Monday, 22 August 2016

The Secret Life of Skomer’s Sea Shores

Hi, my name is Cerren and I am one of the Long Term Volunteers here on Skomer for the second half of the season. I had never been to Skomer before, but so far I have enjoyed every second! Each day has been so different and enjoyable.

Skomer is home to an impressive array of wildlife, and most people associate the island with its large colonies of seabirds, however, little attention is given to the shore life of Skomer. As I am currently reading Marine Biology with Oceanography at university, I have a keen interest in marine life and decided to go rockpooling in the intertidal zone along the beaches of Skomer. The intertidal zone, the area between the high and low tide, is one of the harshest environments for animals to survive in because of the changing environmental conditions. The animals living there have to cope with the stresses of changing salinity as it rains, the temperature as the sun heats the rockpools, long periods out of water as the tide recedes, and the mechanical strength of the waves. As a result, the fauna living in the intertidal zone have undergone some fascinating adaptations!

Cornish lumpsucker (Photo: P. Reufsteck)

Even though North Haven beach seems like a simple pile of rocks and boulders- it is teeming with life! Under the first rock I turned over, I found three shore clingfish also known as Cornish lumpsuckers. These fish have remarkable adaptations for example their pelvic fins have fused together to form suckers which help them to remain stuck to the rocks on exposed shores. They are also covered in a layer of mucous which allows them to remain hydrated during periods out of water. Some other species that I found included the broad-clawed porcelain crab which has flattened hairy claws to catch small particles in the water, sea mats which look like tiny bubble-wrap on top of kelp but they are actually a colony of individual bryozoans and by-the-wind sailors which are free-floating hydrozoans from the same phylum as jellyfish (the cnidarians). Like the jellyfish, by-the wind sailors also have stinging cells called nematocysts which they use to stun their prey.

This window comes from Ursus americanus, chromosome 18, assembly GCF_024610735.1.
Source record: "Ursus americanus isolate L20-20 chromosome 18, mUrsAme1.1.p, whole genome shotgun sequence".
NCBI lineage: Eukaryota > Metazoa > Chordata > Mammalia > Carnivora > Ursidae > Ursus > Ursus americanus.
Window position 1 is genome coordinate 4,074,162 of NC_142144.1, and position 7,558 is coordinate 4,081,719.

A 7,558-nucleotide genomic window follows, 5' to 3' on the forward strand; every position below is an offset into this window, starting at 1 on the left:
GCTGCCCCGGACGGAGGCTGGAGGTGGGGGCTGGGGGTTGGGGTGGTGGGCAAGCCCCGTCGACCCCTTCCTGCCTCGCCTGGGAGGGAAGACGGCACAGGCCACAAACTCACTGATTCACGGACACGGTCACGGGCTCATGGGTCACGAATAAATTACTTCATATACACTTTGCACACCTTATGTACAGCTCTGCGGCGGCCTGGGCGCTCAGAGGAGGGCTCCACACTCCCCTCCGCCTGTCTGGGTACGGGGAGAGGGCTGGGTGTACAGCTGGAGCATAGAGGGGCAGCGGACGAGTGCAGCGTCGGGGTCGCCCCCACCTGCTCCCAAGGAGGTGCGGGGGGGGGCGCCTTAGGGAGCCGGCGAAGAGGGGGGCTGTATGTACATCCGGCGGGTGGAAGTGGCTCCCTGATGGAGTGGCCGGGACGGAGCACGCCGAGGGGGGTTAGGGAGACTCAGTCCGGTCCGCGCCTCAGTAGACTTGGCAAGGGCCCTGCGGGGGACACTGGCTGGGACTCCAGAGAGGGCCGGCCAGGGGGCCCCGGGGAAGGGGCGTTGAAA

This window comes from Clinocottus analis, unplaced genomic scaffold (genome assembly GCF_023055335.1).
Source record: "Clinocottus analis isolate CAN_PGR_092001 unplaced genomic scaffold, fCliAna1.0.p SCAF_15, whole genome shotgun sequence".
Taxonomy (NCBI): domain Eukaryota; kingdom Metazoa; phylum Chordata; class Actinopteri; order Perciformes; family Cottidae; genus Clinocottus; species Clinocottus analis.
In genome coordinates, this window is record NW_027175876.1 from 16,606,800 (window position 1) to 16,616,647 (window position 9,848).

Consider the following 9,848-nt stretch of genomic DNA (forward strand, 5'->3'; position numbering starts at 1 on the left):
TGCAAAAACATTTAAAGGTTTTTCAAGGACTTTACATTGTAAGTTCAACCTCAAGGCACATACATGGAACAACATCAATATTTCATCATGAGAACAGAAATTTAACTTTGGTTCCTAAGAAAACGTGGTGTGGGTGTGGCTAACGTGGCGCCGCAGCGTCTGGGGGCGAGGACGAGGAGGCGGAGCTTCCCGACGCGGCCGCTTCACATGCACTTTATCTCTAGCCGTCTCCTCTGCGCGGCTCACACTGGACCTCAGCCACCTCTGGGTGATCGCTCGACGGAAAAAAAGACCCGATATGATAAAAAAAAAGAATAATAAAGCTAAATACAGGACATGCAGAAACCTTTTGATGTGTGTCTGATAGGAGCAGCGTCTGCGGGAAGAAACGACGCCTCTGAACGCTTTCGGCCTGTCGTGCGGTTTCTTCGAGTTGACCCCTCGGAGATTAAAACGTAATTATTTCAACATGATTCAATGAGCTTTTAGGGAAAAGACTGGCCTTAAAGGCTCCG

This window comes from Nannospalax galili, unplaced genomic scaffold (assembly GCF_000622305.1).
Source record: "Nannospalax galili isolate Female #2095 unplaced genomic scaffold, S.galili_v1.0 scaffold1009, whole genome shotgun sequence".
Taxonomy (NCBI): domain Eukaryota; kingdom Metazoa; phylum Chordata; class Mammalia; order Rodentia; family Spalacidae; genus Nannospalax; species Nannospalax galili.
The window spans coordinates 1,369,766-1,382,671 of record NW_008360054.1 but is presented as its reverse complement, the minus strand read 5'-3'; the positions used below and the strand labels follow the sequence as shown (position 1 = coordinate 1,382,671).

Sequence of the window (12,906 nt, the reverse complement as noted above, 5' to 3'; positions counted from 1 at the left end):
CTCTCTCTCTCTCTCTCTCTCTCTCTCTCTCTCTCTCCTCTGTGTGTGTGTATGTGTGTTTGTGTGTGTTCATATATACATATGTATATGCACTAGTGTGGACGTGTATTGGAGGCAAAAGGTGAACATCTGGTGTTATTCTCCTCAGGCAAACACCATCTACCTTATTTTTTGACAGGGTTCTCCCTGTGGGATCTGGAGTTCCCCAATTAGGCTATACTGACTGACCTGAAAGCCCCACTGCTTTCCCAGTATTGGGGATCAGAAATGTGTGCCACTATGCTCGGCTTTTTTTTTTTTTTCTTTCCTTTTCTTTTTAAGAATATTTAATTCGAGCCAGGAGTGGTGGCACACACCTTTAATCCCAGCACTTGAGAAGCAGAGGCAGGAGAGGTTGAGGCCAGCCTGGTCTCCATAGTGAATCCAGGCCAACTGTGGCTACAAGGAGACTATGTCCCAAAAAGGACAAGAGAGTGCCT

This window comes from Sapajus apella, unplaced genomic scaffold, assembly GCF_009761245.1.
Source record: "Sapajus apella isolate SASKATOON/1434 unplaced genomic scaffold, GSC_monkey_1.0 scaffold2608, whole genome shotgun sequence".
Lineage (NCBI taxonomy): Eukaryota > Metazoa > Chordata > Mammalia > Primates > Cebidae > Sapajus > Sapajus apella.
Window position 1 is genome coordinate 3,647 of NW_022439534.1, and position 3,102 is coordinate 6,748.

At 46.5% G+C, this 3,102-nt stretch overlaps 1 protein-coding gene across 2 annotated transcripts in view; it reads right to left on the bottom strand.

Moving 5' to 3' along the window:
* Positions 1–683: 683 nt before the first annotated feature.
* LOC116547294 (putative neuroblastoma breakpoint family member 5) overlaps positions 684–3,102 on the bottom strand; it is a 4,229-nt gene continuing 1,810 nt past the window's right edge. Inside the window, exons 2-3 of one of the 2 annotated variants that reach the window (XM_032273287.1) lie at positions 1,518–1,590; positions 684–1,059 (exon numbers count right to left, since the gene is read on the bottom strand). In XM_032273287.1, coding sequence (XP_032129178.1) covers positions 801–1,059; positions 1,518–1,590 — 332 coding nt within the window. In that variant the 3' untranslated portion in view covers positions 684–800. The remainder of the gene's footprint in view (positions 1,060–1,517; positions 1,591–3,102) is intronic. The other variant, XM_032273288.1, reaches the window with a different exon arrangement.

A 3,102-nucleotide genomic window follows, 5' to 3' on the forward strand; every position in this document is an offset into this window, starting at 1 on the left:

By-the-wind sailor (Photo: J. Milborrow)

Normally, the public don’t have access to the beaches on Skomer to minimise disturbance to wildlife, but on Wednesday, I held a seashore spectacular family day activity. It was a very successful day with a great turn out of people. Around 15 children and their parents joined me for a two hour session of rock pooling on North Haven beach. The children loved finding the variety of invertebrates and vertebrates along the shore. Some of the species that were found included compass jellyfish, by-the wind sailors, keelworms, barnacles, limpets, topshells, dog whelk, anemones, shannies, blennies and common shore crab. Their favourite animals by far were the crabs therefore we all decided to have a competition to find the largest crab on the beach (the winner found a 5cm common shore crab).

Edible crab (Photo: C. Richards)

Next time you go to a rocky shore, check under the rocks to see what fascinating creatures you can find, but remember to place the rocks back gently where you found them!

(Long Term Volunteer)

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